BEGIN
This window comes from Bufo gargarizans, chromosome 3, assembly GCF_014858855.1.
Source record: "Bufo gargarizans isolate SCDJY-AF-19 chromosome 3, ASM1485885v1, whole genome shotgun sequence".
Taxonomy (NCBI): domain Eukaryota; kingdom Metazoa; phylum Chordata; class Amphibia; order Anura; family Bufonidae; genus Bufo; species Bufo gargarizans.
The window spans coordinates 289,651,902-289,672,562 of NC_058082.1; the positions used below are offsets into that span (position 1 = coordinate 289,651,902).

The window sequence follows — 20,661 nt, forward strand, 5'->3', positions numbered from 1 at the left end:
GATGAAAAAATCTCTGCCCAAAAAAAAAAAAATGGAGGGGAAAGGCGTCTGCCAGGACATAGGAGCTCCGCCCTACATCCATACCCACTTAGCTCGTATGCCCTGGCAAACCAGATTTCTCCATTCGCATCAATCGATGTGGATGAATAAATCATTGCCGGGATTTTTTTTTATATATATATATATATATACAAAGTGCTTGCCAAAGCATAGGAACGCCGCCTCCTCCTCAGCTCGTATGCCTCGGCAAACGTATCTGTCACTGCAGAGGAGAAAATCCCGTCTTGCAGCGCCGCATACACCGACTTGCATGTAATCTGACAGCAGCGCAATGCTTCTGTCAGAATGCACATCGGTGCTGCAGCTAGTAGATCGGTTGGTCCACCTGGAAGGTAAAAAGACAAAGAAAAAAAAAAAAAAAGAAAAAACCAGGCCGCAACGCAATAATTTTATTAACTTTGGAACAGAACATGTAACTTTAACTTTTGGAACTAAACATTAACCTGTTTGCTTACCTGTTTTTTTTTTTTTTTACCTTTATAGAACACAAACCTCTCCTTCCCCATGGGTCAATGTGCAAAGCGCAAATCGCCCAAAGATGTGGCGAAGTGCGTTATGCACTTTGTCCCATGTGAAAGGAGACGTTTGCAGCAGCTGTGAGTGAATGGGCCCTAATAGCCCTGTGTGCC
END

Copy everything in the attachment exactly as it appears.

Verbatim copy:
This window comes from Bufo gargarizans, chromosome 3, assembly GCF_014858855.1.
Source record: "Bufo gargarizans isolate SCDJY-AF-19 chromosome 3, ASM1485885v1, whole genome shotgun sequence".
Taxonomy (NCBI): domain Eukaryota; kingdom Metazoa; phylum Chordata; class Amphibia; order Anura; family Bufonidae; genus Bufo; species Bufo gargarizans.
The window spans coordinates 289,651,902-289,672,562 of NC_058082.1; the positions used below are offsets into that span (position 1 = coordinate 289,651,902).

The window sequence follows — 20,661 nt, forward strand, 5'->3', positions numbered from 1 at the left end:
GATGAAAAAATCTCTGCCCAAAAAAAAAAAAATGGAGGGGAAAGGCGTCTGCCAGGACATAGGAGCTCCGCCCTACATCCATACCCACTTAGCTCGTATGCCCTGGCAAACCAGATTTCTCCATTCGCATCAATCGATGTGGATGAATAAATCATTGCCGGGATTTTTTTTTATATATATATATATATATACAAAGTGCTTGCCAAAGCATAGGAACGCCGCCTCCTCCTCAGCTCGTATGCCTCGGCAAACGTATCTGTCACTGCAGAGGAGAAAATCCCGTCTTGCAGCGCCGCATACACCGACTTGCATGTAATCTGACAGCAGCGCAATGCTTCTGTCAGAATGCACATCGGTGCTGCAGCTAGTAGATCGGTTGGTCCACCTGGAAGGTAAAAAGACAAAGAAAAAAAAAAAAAAAGAAAAAACCAGGCCGCAACGCAATAATTTTATTAACTTTGGAACAGAACATGTAACTTTAACTTTTGGAACTAAACATTAACCTGTTTGCTTACCTGTTTTTTTTTTTTTTTACCTTTATAGAACACAAACCTCTCCTTCCCCATGGGTCAATGTGCAAAGCGCAAATCGCCCAAAGATGTGGCGAAGTGCGTTATGCACTTTGTCCCATGTGAAAGGAGACGTTTGCAGCAGCTGTGAGTGAATGGGCCCTAATAGCCCTGTGTGCC